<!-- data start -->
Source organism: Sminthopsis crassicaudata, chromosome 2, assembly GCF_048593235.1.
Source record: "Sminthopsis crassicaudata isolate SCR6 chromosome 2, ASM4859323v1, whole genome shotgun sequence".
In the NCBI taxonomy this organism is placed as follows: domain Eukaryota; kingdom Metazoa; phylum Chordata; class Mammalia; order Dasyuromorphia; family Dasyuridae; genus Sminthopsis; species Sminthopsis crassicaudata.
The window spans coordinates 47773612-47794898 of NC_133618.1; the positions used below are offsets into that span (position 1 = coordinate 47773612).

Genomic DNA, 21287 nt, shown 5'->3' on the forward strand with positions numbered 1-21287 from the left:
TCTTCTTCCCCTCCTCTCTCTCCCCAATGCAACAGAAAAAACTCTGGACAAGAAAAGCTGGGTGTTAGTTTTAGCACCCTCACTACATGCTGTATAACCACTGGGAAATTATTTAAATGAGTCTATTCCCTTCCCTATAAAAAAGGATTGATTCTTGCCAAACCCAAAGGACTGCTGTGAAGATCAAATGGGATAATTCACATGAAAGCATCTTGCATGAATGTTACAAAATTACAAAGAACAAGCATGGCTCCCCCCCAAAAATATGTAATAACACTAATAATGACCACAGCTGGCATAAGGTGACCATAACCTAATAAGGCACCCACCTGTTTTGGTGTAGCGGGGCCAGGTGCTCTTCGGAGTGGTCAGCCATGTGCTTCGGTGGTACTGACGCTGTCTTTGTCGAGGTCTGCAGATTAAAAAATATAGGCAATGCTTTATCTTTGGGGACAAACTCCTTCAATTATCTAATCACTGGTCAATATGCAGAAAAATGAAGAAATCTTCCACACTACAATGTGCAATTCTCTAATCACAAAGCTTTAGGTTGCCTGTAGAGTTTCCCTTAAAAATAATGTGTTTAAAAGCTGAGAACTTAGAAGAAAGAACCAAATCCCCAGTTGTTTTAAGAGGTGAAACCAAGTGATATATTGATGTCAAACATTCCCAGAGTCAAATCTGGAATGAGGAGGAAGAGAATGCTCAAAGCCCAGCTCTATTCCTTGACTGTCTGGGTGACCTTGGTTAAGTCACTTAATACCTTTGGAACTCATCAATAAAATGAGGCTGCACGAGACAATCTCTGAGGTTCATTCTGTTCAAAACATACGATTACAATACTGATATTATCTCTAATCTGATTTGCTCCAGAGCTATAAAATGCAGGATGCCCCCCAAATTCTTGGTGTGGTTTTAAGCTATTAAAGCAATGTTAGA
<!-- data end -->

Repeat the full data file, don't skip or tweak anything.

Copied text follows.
Source organism: Sminthopsis crassicaudata, chromosome 2, assembly GCF_048593235.1.
Source record: "Sminthopsis crassicaudata isolate SCR6 chromosome 2, ASM4859323v1, whole genome shotgun sequence".
In the NCBI taxonomy this organism is placed as follows: domain Eukaryota; kingdom Metazoa; phylum Chordata; class Mammalia; order Dasyuromorphia; family Dasyuridae; genus Sminthopsis; species Sminthopsis crassicaudata.
The window spans coordinates 47773612-47794898 of NC_133618.1; the positions used below are offsets into that span (position 1 = coordinate 47773612).

Genomic DNA, 21287 nt, shown 5'->3' on the forward strand with positions numbered 1-21287 from the left:
TCTTCTTCCCCTCCTCTCTCTCCCCAATGCAACAGAAAAAACTCTGGACAAGAAAAGCTGGGTGTTAGTTTTAGCACCCTCACTACATGCTGTATAACCACTGGGAAATTATTTAAATGAGTCTATTCCCTTCCCTATAAAAAAGGATTGATTCTTGCCAAACCCAAAGGACTGCTGTGAAGATCAAATGGGATAATTCACATGAAAGCATCTTGCATGAATGTTACAAAATTACAAAGAACAAGCATGGCTCCCCCCCAAAAATATGTAATAACACTAATAATGACCACAGCTGGCATAAGGTGACCATAACCTAATAAGGCACCCACCTGTTTTGGTGTAGCGGGGCCAGGTGCTCTTCGGAGTGGTCAGCCATGTGCTTCGGTGGTACTGACGCTGTCTTTGTCGAGGTCTGCAGATTAAAAAATATAGGCAATGCTTTATCTTTGGGGACAAACTCCTTCAATTATCTAATCACTGGTCAATATGCAGAAAAATGAAGAAATCTTCCACACTACAATGTGCAATTCTCTAATCACAAAGCTTTAGGTTGCCTGTAGAGTTTCCCTTAAAAATAATGTGTTTAAAAGCTGAGAACTTAGAAGAAAGAACCAAATCCCCAGTTGTTTTAAGAGGTGAAACCAAGTGATATATTGATGTCAAACATTCCCAGAGTCAAATCTGGAATGAGGAGGAAGAGAATGCTCAAAGCCCAGCTCTATTCCTTGACTGTCTGGGTGACCTTGGTTAAGTCACTTAATACCTTTGGAACTCATCAATAAAATGAGGCTGCACGAGACAATCTCTGAGGTTCATTCTGTTCAAAACATACGATTACAATACTGATATTATCTCTAATCTGATTTGCTCCAGAGCTATAAAATGCAGGATGCCCCCCAAATTCTTGGTGTGGTTTTAAGCTATTAAAGCAATGTTAGA